I recently had a late lunch / early dinner with my friend Rachel at Jimmy’s Famous American Tavern (and had an awesome margarita). During our lunch we were talking ideas and brainstorming in tornado fashion, as we do.
Communication is a science. I’m frankly tired of seeing it categorized as a soft skill as though it’s less important. Of course communication includes data. The trick with communication professionals is that we read and respond to data live.
Business people (marketing, sales, finance) are not inferior to software developers, engineers, and/or front-end designers. Every specialty has its training and technical side. Let’s respect expertise for what it is — expertise.
Thanks for commenting, Bridget. I did not create the Venn diagram, nor do I endorse it or its labels. It is used as a counterexample for classifying data science in an over-exclusive way.
Firstly, the fact that one didn’t create an image doesn’t remove one’s responsibility for it. What if it were hate speech? Why is it acceptable in the tech community to demean soft skills?
To be fair, this diagram and discussion brought something to the surface that I’ve been encountering since I began marketing as a career.
Data Requires Context
Sure. Pour over the data you have in Google Analytics. Make charts. Create ratios. Create forecasting models. That’s needed. I’m not against data.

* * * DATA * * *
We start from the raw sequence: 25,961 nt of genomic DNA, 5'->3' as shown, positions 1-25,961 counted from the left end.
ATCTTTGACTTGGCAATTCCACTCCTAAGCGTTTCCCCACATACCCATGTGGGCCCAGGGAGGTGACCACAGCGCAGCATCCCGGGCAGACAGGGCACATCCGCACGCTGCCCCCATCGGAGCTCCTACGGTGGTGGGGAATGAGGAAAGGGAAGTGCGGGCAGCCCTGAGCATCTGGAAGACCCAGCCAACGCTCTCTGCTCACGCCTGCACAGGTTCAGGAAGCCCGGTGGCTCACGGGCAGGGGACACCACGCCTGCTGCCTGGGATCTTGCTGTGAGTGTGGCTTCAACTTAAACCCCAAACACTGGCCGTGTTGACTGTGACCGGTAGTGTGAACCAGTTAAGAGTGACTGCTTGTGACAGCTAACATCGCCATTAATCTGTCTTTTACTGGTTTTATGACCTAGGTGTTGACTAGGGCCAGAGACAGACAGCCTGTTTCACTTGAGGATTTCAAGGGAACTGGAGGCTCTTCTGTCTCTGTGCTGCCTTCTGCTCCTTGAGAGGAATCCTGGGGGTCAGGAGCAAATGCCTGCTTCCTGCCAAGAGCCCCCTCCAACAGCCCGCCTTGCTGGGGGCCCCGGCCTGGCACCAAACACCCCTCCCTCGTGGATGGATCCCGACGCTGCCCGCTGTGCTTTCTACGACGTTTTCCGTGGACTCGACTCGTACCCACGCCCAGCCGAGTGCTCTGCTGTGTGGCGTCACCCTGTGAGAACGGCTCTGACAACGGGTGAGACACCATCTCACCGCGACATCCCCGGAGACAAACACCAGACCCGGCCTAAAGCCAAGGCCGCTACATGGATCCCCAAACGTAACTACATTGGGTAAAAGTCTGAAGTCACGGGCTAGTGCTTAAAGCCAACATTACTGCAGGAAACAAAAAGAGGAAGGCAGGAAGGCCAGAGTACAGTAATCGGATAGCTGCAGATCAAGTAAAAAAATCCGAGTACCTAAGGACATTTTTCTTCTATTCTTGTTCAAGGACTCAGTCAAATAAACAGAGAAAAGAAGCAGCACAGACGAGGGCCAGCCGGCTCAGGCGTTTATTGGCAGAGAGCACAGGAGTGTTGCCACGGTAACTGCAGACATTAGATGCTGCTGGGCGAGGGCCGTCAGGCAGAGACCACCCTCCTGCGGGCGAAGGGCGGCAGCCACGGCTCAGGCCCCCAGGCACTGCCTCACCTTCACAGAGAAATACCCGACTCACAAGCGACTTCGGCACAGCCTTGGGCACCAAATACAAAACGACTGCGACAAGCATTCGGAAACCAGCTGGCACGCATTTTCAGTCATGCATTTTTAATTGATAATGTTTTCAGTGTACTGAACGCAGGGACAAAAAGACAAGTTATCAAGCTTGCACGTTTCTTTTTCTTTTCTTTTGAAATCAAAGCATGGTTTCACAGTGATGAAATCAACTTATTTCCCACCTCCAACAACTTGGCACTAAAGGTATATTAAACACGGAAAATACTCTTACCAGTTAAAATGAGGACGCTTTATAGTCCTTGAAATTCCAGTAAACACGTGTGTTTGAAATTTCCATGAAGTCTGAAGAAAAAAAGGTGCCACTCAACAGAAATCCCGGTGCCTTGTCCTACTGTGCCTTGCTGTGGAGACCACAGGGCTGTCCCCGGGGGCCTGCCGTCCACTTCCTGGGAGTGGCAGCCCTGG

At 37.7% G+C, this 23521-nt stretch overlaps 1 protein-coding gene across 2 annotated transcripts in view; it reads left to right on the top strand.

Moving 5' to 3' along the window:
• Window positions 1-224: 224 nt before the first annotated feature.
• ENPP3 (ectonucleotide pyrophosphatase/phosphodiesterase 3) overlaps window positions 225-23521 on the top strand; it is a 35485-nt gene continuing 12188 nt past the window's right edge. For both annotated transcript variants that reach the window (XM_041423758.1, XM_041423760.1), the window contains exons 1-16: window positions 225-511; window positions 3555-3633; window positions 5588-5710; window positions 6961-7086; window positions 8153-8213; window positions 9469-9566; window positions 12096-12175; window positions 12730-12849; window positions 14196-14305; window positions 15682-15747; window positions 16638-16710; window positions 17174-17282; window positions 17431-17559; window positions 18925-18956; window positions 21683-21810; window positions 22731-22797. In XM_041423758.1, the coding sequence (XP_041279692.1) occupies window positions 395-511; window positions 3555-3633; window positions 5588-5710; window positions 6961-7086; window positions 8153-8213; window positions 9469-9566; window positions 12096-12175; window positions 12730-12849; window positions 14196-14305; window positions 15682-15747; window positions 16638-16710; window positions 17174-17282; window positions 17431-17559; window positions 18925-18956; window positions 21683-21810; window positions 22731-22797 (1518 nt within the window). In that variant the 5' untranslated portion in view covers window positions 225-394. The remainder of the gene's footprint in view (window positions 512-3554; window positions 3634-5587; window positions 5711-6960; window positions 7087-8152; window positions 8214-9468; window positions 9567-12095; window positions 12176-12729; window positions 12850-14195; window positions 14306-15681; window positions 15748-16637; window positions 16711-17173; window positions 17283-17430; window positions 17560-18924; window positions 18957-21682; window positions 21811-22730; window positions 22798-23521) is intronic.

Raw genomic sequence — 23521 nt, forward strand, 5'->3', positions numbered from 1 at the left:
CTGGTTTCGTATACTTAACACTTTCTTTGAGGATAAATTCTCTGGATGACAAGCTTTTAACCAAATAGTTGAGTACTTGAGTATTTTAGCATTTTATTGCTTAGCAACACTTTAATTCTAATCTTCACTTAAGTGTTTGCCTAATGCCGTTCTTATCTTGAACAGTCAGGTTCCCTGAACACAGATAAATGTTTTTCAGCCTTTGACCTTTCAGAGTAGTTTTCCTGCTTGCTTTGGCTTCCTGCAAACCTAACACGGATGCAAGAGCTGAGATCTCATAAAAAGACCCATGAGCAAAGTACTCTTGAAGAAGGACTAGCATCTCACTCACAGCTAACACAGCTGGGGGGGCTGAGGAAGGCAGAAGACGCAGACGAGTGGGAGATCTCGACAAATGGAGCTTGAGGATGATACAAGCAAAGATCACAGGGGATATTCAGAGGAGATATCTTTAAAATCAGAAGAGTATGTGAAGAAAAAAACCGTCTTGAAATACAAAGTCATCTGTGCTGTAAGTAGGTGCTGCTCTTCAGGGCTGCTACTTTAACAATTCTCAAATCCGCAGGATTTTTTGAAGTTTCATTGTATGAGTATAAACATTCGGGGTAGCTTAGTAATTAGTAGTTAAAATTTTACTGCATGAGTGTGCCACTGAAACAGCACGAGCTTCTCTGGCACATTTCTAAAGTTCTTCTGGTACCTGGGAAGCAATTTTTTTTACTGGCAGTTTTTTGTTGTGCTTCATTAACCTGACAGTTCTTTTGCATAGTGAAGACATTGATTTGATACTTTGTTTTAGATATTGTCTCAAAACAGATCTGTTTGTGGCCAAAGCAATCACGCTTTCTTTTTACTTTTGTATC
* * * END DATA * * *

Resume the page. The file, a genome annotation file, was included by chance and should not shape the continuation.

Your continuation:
But data alone isn’t the whole picture. Recently, a client noticed a drop in leads from Yelp. Is it because Yelp isn’t effective? That was the conclusion all too easy to jump to. Yet, what has changed? Quite a lot, actually. We began advertising on Facebook, we launched a new website with regular blog posts, and we started an Instagram account. Yelp isn’t less effective, it’s simply no longer the only star in the sky of data.
Context, a story, matters when interpreting data. That comes with soft skills. Anyone can collect data. But can you ask the right questions to interpret the data?
Brené Brown is now famous for saying, “Maybe stories are just data with a soul” in her TED talk. Stories give context to data. This is what makes data powerful. Otherwise any data can be manipulated for any purpose.
“Figures often beguile me particularly when I have the arranging of them myself; in which case the remark attributed to Disraeli would often apply with justice and force: ‘There are three kinds of lies: lies, damned lies, and statistics.'” Mark Twain
Are soft skills scientific?
They are. This is why behaviorism is a part of psychology. There are plenty of studies that look at inflection, tone, word choice, gestures, facial ticks, and body language. All of this is data. It’s being streamed through our senses and interpreted in real time by our brains.